Port opens Bell and Whistle coffee house

Written by Jane Stebbins, Pilot staff writer April 03, 2013 01:27 am

Customers gather at the port owned and operated Bell and Whistle at the Port of Brookings Harbor boardwalk. Submitted photo
Customers gather at the port owned and operated Bell and Whistle at the Port of Brookings Harbor boardwalk. Submitted photo
The Salty Dog is no longer — and the Port of Brookings Harbor is now in the coffee business.

According to Port Manager Ted Fitzgerald, the port recently took over operations at the popular gathering place, located in the retail core of the port off Lower Harbor Road, and plans to establish it as “a profitable enterprise.” He declined to say why the Salty Dog owners have left.

Its new name is the Bell and Whistle, proposed by Carla Gottlieb, one of the former owners of the coffee house. She and her husband, Craig, owned the Salty Dog in 2008-2009 and created a niche that attracted coffee lovers, friends, musicians and artists to a highly energized but mellow shop overlooking the Chetco River.

“We changed the name (from Espresso Gallery), changed the coffee, changed the vibe and the look,” she said. “It’s got a really loyal clientele; it’s pretty cool. Hopefully, it’ll continue to be a comfortable place to spend time, meet friends, and get exceptional coffee like you’d find in Portland.

That’s the motivation for the port keeping it there,” she added. “They realize the value of it. The community needs it. I’m 100 percent behind what they’re doing.”

The port also plans to retrieve from storage and install an antique bell that came from a ship in the mid-1880s. It will place the 3-foot-tall bell on the boardwalk to draw attention to the retail area.

“I love it; it gives the place a ‘place’,” Gottlieb said. “We’re just waiting for it to be unearthed.”

The port has purchased all the equipment in the shop, and currently has four part-time employees operating it. Those numbers will likely increase as summer operations ramp up.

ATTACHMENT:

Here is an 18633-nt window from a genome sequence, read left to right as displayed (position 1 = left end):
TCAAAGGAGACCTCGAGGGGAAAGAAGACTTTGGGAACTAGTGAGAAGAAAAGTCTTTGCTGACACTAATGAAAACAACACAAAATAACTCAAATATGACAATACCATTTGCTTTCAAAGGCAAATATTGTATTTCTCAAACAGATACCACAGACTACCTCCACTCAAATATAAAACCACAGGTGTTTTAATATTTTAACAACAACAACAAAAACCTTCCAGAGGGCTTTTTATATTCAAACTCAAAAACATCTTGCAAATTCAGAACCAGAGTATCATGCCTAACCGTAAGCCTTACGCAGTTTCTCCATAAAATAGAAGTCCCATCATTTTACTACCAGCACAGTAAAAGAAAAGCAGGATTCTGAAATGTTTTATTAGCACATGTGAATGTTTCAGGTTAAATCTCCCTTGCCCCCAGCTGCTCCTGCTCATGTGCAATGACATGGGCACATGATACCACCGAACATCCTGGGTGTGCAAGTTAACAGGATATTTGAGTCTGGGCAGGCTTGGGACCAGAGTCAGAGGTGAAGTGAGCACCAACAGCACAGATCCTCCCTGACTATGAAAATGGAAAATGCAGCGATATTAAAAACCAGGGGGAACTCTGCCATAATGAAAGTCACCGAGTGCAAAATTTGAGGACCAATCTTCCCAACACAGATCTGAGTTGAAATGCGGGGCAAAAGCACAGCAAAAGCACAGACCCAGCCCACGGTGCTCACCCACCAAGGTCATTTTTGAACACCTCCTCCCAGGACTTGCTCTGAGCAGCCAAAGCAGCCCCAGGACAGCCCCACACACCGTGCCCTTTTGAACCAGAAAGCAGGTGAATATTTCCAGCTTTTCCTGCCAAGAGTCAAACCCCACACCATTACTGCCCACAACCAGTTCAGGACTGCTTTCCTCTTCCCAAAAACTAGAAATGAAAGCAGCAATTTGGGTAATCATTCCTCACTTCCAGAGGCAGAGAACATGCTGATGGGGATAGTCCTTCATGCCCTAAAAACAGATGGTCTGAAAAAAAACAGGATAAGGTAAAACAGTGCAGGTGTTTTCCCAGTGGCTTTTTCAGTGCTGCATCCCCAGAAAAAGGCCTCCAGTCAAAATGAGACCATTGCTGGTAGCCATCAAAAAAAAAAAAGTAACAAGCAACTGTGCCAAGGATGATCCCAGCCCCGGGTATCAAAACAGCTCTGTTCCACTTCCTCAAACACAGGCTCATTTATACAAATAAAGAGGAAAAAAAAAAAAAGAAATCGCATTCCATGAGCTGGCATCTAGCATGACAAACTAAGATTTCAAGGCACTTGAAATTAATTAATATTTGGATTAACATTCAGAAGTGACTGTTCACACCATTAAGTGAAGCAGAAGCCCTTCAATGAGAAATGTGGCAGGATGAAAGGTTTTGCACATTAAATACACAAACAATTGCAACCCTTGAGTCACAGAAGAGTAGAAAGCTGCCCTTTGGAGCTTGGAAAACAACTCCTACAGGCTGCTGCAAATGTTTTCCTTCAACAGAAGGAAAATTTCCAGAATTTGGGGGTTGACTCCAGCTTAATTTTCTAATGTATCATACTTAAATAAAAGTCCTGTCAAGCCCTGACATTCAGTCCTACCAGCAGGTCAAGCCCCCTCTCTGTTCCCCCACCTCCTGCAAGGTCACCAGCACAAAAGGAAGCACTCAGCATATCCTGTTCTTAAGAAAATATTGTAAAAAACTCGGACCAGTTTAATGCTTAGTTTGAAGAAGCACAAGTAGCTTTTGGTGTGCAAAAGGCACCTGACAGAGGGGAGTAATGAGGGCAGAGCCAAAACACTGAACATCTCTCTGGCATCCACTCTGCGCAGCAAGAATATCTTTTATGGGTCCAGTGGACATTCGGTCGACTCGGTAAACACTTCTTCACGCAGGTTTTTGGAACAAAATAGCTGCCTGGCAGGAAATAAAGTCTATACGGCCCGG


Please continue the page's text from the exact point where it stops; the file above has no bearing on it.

“We’re going to get all the kinks worked out, and at that point look at our options,” Fitzgerald said. “We’re going to make sure the old landmark that it is stays functioning for a while. It’s the most popular hangout in the port.”

One aspect that will help the bottom line is that the port doesn’t have to pay rent on the building.

“We want to get it profitable enough that someone can pay rent,” Fitzgerald said. “We’ll run it as well as it can be run and see what the results are.”

The business will be complemented by other new businesses, as well.

One is a wholesale fish buyer, Bornstein Seafoods, at the south end of the port; and Tidewinds, a fishing boat charter business that has taken over the spot previously occupied by Goblin Shoe Candles.

And Fitzgerald has lined up a processor to occupy the fish market adjacent to the cleaning station opposite the public boat ramp. That business will process skate fish, but also feature a market selling fresh fish caught and purchased from private operations.

Fitzgerald hopes that will be running by this summer and complement the Farmers Market that takes place on weekends along the boardwalk.

Occupancy at the port’s retail area is about 90 percent, with one space — the former Port Store unoccupied, and The Book Dock for sale. Activities, including the Farmers Market, Slam’n Salmon Ocean Derby, the Southern Oregon Kite Festival, Party at the Port and others, are gaining momentum.

“I see this as a great opportunity for the port to gain some confidence in the community,” Gottlieb said. “They’re jumping in and doing something to keep the port alive.”